Therefore, the jury was without testimonial evidence as to the speed of appellant's vehicle except for that of appellant himself or his passengers. However, the jury could properly consider on this question, the length of the time appellant's automobile skidded (which was testified to by the Pacific Heating Oil employees), the fact that appellant lost control of his vehicle, and the force of the impact with the Tobias vehicle and the damage caused thereby.

Therefore, for the purposes of this discussion, we shall assume that the jury decided the question of speed adversely to appellant, and treat the issues presented as if appellant were, in fact, exceeding the speed limit at the time of the accident.

In order that the discussion to follow may be placed in proper perspective, one matter must be settled at the outset. Appellant seemingly contends that this is not a case involving two vehicles 'simultaneously approaching' a given point within the intersection, 3 contending that there was never a 'near' collision between appellant and respondent, and that the place where the two cars passed each other was outside the intersection (i.e. west of it on Madison).

This court has, several times, held that, where two cars collide within an intersection, they are 'simultaneously approaching a given point within the intersection'. Martin v. Hadenfeldt, 157 Wash. 563, 289 P. 533 (1930); Hauswirth v. Pom-Arleau, 11 Wash.2d 354, 119 P.2d 674 (1941); Wilkinson v. Martin, 56 Wash.2d 921, 349 P.2d 608 (1960). However, the converse does not necessarily follow.

In Milne v. City of Seattle, 20 Wash.2d 30, 145 P.2d 888 (1944), this court held, regarding a similar contention made by a party, that the rules of simultaneous approach were applicable to a situation where, although the collision occurred without the intersection, the train of circumstances from which the collision resulted had its origin in the situation of the drivers as they entered the intersection.

If a disfavored driver enters an intersection at such a time and in such a way as to produce an emergency situation in which the favored driver is unable, in the exercise of reasonable skill and judgment to avoid a collision, the disfavored driver's failure to yield the right of way at the intersection would constitute negligence Per se (Miller v. Asbury, 1942, 13 Wash.2d 533, 125 P.2d 652), even though the resultant collision occurs outside the bounds of the intersection. Bos v. Dufault, 1953, 42 Wash.2d 641, 257 P.2d 775; Milne v. City of Seattle, 1944, 20 Wash.2d 30, 145 P.2d 888; Rutger v. Walken, 1943, 19 Wash.2d 681, 143 P.2d 866; Hook v. Kirby, 1933, 175 Wash. 352, 27 P.2d 567. (Nelson v. Molina, 53 Wash.2d 412, 416, 334 P.2d 170, 172 (1959).)

See, also, Mitchell v. Cadwell, 188 Wash. 257, 62 P.2d 41 (1936); Bown v. Fleischauer, 53 Wash.2d 419, 334 P.2d 174 (1959). Clearly, what the statute requires is that the vehicles be simultaneously Approaching a given point in the intersection, not that they simultaneously arrive at that point.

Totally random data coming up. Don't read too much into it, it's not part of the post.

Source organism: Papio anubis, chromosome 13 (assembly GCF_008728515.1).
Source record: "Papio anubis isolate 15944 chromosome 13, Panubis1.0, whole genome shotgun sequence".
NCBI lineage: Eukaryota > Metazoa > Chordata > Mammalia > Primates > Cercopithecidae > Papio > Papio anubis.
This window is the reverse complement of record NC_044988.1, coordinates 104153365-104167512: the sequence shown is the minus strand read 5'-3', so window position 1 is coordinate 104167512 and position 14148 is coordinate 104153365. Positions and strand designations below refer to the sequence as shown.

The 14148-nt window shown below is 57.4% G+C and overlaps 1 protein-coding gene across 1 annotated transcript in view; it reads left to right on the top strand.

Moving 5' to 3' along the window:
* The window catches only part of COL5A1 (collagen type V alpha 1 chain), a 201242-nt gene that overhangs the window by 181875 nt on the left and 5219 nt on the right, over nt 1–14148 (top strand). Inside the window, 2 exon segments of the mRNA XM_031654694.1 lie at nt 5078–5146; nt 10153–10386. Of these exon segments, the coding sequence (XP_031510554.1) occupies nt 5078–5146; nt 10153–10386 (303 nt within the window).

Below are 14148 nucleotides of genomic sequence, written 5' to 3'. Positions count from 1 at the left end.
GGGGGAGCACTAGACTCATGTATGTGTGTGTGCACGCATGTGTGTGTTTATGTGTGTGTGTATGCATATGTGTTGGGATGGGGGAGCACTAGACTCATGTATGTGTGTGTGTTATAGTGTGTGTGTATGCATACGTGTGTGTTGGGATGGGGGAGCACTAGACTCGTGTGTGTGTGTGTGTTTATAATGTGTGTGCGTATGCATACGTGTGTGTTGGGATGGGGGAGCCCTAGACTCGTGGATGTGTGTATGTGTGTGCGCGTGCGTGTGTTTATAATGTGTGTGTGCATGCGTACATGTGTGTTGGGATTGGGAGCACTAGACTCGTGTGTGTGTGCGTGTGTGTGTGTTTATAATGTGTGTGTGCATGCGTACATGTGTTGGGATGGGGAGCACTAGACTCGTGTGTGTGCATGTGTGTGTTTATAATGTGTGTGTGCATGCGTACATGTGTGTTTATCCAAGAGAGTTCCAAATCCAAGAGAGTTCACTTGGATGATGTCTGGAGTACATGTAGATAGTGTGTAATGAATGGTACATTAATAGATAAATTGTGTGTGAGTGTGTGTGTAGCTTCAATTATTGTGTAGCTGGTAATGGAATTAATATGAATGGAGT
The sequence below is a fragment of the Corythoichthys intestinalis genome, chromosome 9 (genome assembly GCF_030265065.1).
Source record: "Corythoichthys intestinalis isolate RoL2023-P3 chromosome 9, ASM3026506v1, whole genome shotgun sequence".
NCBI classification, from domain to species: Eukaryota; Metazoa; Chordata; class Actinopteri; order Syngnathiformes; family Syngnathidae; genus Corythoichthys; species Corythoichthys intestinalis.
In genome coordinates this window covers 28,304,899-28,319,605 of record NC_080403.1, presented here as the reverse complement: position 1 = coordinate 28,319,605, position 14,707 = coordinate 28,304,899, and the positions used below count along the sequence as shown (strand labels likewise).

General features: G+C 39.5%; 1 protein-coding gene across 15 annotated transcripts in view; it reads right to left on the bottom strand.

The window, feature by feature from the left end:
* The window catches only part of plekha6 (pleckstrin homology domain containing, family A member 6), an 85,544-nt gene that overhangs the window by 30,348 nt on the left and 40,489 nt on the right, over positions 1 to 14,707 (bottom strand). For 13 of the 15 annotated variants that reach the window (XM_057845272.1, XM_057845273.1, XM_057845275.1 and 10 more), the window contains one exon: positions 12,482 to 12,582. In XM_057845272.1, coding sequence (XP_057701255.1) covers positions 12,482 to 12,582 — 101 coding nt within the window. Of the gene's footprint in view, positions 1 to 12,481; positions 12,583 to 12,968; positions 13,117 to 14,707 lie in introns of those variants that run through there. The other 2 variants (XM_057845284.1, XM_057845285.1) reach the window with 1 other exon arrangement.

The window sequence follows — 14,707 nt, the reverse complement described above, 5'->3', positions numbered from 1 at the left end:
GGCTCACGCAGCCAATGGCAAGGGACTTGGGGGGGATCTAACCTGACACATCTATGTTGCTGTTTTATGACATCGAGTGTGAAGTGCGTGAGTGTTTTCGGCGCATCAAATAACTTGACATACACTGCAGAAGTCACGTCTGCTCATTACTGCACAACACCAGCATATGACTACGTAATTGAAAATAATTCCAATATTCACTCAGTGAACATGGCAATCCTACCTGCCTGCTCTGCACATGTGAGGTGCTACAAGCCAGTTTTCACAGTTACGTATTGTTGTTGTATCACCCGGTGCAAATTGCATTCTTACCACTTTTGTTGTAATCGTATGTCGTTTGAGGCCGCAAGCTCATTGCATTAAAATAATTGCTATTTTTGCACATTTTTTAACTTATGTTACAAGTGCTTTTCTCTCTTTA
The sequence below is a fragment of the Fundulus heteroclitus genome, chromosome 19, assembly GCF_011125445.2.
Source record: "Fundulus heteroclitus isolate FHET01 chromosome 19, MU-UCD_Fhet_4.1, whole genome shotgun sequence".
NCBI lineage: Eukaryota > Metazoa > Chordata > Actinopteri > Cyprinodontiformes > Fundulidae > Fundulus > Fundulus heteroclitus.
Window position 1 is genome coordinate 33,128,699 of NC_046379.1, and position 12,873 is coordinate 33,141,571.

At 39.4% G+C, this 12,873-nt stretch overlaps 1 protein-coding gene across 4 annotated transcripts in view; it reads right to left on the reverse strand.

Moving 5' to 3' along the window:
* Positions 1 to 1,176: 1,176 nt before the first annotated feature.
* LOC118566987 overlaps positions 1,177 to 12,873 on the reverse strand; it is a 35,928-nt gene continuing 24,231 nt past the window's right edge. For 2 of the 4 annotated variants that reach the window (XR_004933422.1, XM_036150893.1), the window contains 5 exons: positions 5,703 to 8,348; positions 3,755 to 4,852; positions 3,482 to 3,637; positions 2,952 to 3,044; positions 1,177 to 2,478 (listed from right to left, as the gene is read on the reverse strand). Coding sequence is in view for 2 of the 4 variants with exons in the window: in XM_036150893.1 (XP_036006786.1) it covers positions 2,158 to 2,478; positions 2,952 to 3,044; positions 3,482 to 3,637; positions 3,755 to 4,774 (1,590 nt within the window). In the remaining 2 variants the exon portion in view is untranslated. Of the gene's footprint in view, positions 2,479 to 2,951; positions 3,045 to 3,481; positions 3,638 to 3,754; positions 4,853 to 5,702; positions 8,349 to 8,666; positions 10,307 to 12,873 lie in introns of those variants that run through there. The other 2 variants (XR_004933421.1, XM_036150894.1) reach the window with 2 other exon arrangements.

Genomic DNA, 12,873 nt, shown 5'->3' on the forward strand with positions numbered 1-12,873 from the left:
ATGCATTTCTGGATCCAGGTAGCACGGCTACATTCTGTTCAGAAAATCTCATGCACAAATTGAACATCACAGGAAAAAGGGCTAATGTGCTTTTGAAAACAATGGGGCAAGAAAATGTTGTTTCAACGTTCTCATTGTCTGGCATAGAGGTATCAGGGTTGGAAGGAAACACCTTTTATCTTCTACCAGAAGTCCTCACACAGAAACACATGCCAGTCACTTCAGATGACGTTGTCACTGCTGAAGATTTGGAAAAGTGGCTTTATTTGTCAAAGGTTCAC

Therefore, notwithstanding the fact that no collision occurred in the intersection between appellant and respondent, this is a 'right of way' case (i.e. appellant and respondent were approaching a given point in the intersection) and will be treated as such. Appellant, proceeding as he was on the protected arterial highway, was the favored driver, and respondent, confronted by a stop sign, was the disfavored driver.

The statute in effect at the time of the accident, RCW 46.60.170, provided that:

The operator of a vehicle shall stop as required by law at the entrance to any intersection with an arterial public highway, and having stopped shall look out for and give right of way to any vehicles upon the arterial highway simultaneously approaching a given point within the intersection, whether or not his vehicle first reaches and enters the intersection: Provided, That this section shall not apply to vehicles entering an intersection which is posted with the 'Yield Right of Way' sign.

The Seattle Traffic Code, § 21.12.220, contains substantially the same requirements.

Thus, the obligations imposed by the statute and code upon respondent, the disfavored driver, were to: (1) stop at the entrance to the intersection; (2) having stopped, look out for vehicles upon such arterial highway simultaneously approaching a given point within the intersection, and (3) give right of way to such approaching vehicles upon the arterial highway. Hauswirth v. Pom-Arleau, supra. Clearly, if respondent did not comply with those obligations, and his failure was the proximate cause of the accident, he must be held negligent as a matter of law.

The basic rules relative to right of way (3) above were set forth in Martin v. Hadenfeldt, supra, as follows:

1. All rights of way are relative, and the duty to avoid accidents or collisions at street intersections rests upon both drivers.

2. The primary duty of avoiding such accidents rests upon the driver on the left, which duty he must perform with reasonable regard to the maintenance of a fair margin of safety...